A few years ago after class with Mike, one of my favorite teachers ever, I had an interesting experience. Class had just finished and we were all sitting around and chatting on a Tuesday night after class. On Tuesdays we had 9 hours of class, all right in a row from 9 am to 6 pm.  Class with Mike was from 3 pm to 6 pm so you can imagine how tired we were after such a long and busy day. So, Mike was packing up and getting ready to go and Sojin mentioned how hard we were working and how long of a day it was. She was trying to suggest that we start class a bit late but she didn’t want to offend him or make him feel bad. I think she was worried Mike might think she was complaining and also worried to make a direct request because it might seem lazy or like we didn’t’ care about his class. Mike smiled and said he understood. He said he knew how hard we were working. He said it was impressive but he didn’t make any mention of changing the starting time. Next, I mentioned how we didn’t even have time to eat and I thought for sure he’d figure out what we were getting at. Mike is usually pretty good at figuring things out and reading the room but not this time. He just kept re-stating that he knew how hard we worked and how impressive it was. This went on for a while and ended with Mike saying something about the importance of sleep. I know he was trying to be helpful but we really just wanted to start class 15 minutes later and we didn’t want to ask directly. We thought it might sound rude to ask directly so we just left increasingly big hints. He never got it. The whole situation was uncomfortable for me and probably all the students. Mike seemed to think it was just fine and normal. He was oblivious! We really thought he’d figure it out, especially by the time the third person explained the situation and mentioned how long and exhausting our days are. Finally, a few days later I mentioned to him privately that we were actually trying to change the starting time for our class with him. He seemed shocked! He changed the schedule and we started class later from then on. My classmates never knew that I’d explained it to him and gave Mike credit for figuring out our request, even though it was later than we expected and hoped.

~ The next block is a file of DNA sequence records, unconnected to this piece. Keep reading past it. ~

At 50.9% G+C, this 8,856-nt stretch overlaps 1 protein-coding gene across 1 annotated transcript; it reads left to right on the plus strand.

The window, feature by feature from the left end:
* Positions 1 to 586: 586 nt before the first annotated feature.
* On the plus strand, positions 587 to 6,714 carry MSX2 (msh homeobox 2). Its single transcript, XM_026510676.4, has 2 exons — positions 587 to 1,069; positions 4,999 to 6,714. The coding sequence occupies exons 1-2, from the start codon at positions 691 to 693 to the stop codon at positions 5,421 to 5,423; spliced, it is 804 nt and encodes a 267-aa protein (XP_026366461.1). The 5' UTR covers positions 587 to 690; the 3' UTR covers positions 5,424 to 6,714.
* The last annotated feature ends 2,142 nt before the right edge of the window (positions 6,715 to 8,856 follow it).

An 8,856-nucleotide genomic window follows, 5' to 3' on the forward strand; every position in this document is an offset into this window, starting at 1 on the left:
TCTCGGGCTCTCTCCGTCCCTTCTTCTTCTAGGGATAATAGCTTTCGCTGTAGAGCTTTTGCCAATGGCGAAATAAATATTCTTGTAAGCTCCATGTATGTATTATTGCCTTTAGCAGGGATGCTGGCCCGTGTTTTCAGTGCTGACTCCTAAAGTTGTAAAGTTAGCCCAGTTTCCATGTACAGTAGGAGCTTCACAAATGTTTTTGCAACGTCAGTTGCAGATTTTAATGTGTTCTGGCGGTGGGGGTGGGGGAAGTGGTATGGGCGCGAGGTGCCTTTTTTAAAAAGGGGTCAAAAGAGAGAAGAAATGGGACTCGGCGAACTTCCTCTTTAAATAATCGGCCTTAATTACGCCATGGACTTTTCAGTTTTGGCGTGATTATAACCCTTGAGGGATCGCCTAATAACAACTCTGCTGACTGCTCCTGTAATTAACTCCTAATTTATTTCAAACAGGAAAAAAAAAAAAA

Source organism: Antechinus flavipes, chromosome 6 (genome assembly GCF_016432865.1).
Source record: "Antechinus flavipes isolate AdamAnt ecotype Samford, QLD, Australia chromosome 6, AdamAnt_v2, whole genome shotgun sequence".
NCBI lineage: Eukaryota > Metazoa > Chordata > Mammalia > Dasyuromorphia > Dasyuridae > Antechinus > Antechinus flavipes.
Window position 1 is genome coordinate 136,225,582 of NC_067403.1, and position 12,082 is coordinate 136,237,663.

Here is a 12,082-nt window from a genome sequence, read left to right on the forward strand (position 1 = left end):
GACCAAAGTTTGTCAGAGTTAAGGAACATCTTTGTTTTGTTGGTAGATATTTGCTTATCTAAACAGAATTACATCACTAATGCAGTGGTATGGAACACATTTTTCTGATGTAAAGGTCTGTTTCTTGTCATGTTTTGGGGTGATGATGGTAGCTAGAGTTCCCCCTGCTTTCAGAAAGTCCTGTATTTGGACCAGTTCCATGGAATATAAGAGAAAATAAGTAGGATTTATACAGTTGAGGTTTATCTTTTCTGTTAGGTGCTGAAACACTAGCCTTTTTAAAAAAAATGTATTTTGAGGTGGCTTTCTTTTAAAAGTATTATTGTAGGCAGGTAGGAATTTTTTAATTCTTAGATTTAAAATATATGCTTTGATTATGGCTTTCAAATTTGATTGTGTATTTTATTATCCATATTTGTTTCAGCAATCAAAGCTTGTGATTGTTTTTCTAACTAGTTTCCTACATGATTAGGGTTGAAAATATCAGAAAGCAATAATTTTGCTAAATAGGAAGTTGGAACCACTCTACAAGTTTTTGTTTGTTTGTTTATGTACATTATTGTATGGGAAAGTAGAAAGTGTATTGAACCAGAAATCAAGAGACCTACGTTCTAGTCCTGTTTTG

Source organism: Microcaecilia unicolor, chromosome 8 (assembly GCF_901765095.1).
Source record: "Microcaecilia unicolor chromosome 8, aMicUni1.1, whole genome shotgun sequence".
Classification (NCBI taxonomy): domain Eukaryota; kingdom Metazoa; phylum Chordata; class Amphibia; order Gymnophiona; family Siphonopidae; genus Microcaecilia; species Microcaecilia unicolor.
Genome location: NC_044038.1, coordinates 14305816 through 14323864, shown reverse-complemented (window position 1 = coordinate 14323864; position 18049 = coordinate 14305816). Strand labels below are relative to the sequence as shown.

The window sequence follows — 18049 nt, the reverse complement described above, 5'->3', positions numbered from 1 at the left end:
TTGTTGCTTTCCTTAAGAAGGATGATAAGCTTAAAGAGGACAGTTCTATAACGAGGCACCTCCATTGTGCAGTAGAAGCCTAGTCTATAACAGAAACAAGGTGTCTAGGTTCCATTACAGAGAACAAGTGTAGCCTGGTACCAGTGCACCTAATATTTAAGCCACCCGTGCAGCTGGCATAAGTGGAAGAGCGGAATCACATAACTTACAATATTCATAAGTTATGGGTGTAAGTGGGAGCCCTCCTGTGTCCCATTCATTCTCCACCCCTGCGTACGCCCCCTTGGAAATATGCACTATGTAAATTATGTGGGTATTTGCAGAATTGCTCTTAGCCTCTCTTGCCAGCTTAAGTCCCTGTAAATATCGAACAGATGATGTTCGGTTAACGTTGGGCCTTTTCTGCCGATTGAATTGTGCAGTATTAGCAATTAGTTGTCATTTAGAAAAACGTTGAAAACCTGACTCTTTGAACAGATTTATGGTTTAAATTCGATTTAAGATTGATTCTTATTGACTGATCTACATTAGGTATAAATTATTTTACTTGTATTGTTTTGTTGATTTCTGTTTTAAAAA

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4 comments

  1. patricepalmer

    I really enjoyed your post. It made me reflect on the numerous cultural bumps I have experienced working in the ELT field. I did something like this after a cultural incident. A class of students were asked to RSVP (via email) if they wanted to attend a dinner for international students at the college. No one emailed the coordinator. Instead they all just showed up about 45 minutes after the event started to find a shocked and embarrassed coordinator and that there was no food. I did the de-brief orally but a written exercise would have been more useful as some students did not say anything, and a few felt that they were being blamed for what happened. Thanks for making me reflect on cultural in our classrooms as I get ready for the Spring semester.